How do I integrate relaxation and mindfulness into my everyday life with pruritus?
Dr. Christina Schut, psychologist and expert in chronic pruritus, answered these and many other questions at our lecture series for patients with chronic pruritus.
Studies have found that there is a connection between biopsychosocial factors and itching: internal factors - e.g. anxiety - and external factors - e.g. stress or time pressure - can trigger or intensify physical factors such as itching or neurodermatitis.
The itching in turn can fuel internal and external factors, creating a vicious circle that unsettles those affected and increases the level of suffering.
The relationship between stress and itching shows a correlation between the intensity of itching and the degree of emotional stress prior to an episode. Scratching behavior and everyday stressors are also related.
Various relaxation techniques can be used to influence this.
One possibility is the Mindfulness - a special kind of attention, defined by Kabat-Zinn in 1994 as follows: "Mindfulness is focused on the present moment, non-judgmental and goal-oriented".
Being mindful means observing your own body, your own surroundings, your own thoughts and feelings - without judging them. Low mindfulness, on the other hand, leads to reflexive and automatic actions in combination with a perceived lack of control.
Mindfulness-based training involves a cognitive change in behavior with the aim of,
to learn a different response to symptoms instead of changing the symptoms. Common training courses last about 8 weeks with one session of 2.5 hours per week.
Here, the patient learns to be mindful of breathing, walking or movement in general and body scans are carried out to focus on the body.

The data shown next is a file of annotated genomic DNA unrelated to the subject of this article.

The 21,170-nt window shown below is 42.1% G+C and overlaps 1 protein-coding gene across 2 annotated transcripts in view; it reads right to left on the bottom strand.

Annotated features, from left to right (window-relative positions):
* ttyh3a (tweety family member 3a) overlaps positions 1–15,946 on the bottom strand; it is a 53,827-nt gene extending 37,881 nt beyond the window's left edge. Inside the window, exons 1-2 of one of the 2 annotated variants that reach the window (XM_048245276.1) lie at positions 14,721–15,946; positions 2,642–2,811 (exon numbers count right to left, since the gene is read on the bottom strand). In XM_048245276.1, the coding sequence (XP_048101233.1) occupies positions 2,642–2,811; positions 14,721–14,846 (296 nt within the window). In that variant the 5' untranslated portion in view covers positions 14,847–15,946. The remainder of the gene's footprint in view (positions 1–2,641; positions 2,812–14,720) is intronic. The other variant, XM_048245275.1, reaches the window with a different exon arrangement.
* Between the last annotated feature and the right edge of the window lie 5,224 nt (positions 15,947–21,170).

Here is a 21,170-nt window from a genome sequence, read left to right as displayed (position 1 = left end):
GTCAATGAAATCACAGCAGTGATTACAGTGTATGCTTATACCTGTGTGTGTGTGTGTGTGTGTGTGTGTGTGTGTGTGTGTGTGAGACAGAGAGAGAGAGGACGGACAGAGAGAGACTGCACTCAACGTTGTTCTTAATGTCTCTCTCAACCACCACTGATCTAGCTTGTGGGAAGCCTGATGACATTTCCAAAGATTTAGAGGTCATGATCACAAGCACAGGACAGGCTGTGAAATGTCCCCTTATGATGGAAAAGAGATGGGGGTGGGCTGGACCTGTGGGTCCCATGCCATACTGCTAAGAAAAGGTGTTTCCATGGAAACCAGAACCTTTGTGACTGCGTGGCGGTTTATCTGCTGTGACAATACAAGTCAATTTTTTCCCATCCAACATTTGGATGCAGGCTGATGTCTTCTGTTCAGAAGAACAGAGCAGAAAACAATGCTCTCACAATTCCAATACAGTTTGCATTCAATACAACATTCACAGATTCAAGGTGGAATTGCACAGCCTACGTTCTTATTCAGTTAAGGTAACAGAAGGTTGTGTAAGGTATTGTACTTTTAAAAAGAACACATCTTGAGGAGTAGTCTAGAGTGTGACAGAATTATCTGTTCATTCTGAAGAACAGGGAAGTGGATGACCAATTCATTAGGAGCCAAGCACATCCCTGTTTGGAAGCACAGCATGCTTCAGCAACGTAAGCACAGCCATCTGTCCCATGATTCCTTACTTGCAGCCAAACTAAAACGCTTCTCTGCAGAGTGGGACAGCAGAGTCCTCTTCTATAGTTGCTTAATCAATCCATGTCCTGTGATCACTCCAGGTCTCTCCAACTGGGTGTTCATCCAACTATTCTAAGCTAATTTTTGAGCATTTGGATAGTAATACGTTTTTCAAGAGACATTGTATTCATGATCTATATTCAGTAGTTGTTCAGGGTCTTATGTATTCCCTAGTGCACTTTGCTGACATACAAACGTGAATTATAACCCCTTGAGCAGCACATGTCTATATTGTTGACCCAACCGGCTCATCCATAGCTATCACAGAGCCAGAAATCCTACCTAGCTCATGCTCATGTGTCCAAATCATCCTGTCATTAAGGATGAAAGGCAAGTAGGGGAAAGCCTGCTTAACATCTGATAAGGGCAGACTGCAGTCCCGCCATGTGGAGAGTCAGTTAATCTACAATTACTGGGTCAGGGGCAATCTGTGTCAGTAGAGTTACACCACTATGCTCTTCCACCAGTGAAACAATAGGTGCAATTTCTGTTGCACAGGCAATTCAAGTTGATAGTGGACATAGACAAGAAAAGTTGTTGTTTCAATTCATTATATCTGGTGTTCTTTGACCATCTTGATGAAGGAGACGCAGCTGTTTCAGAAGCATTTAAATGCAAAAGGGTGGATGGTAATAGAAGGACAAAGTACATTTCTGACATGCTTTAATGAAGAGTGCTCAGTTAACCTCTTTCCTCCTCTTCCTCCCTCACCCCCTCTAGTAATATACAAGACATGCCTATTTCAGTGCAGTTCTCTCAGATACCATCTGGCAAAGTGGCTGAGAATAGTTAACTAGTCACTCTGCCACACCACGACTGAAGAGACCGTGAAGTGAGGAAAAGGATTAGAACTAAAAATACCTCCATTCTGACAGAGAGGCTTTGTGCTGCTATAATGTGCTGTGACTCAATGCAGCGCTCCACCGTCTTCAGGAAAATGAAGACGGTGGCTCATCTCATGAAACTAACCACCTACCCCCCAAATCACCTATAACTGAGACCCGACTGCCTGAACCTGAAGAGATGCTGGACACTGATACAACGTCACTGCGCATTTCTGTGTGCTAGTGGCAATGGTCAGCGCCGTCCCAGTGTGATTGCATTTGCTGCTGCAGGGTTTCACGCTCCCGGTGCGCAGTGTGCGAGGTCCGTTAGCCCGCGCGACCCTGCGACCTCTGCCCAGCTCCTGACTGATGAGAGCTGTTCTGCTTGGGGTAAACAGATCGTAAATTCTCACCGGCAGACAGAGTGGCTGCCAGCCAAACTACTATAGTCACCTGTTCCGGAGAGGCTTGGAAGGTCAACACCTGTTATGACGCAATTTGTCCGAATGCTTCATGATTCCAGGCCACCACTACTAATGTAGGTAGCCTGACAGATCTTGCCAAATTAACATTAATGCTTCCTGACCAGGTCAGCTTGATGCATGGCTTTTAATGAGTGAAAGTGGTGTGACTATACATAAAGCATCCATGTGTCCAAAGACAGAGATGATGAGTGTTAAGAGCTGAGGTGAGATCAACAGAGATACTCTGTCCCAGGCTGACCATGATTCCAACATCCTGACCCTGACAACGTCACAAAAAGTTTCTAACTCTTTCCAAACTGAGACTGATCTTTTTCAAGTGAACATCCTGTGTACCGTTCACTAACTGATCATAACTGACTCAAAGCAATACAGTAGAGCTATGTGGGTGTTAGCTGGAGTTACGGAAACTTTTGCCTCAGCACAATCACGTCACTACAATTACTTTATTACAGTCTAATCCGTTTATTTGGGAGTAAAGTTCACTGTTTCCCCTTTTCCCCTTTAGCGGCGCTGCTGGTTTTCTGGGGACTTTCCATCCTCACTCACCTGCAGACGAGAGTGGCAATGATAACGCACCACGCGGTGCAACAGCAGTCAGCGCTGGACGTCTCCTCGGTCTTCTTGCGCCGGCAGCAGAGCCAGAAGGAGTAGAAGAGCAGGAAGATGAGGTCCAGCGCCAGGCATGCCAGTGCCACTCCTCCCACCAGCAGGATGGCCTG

Studies have shown that mindfulness-based training has positive effects on the skin condition of patients with chronic itching, e.g. skin improvement during phototherapy.
The training sessions also have a positive effect on psychological parameters: Anxiety and depression are reduced and self-confidence in social interactions is strengthened.
Other relaxation options are Progressive muscle relaxation (PMR) and autogenic training.
The idea of PMR is that it is necessary to first experience tension in order to be able to experience relaxation afterwards.
Various studies have shown that two weeks of progressive muscle relaxation training already has positive effects on itching and sleep in patients with chronic itching due to atopic dermatitis. A 12-week relaxation training program with PMR + suggestion shows positive effects on itching in patients with psoriasis.
The aim of autogenic training is to experience relaxation by concentrating on imagined body perceptions. Short suggestion sentences on calmness, heaviness of arm and leg muscles, warmth, breathing and heartbeat are read aloud. Depending on the symptom, the standard exercises are adapted: for patients with chronic itching, the sentences relating to warmth should be avoided, instead: "My skin is pleasantly cool".
Studies show positive effects of autogenic training in combination with PMR in patients with psoriasis.
Meta-analyses conducted on psychological treatments as described above show moderate to large effects on itching and scratching behavior and larger effects on skin disease severity and anxiety and depression in patients with chronic skin diseases.
(Read more here: https://pubmed.ncbi.nlm.nih.gov/22924999/ and here https://pubmed.ncbi.nlm.nih.gov/26073701/)
When asked, Dr. Schut recommended the book "Die Haut und die Sprache der Seele: Hautkrankheiten verstehen und heilen" by Uwe Gieler, Klaus-Michael Taube, Kurt Seikowski, Gabriele Rapp.
Many thanks to Dr. Schut for the valuable information and the time you took and a big thank you to all participants for your keen interest and questions.
We look forward to the next lecture on 05.03.2024 on the topic of "Tips and tricks for chronic pruritus" - for the sake of your skin.❤️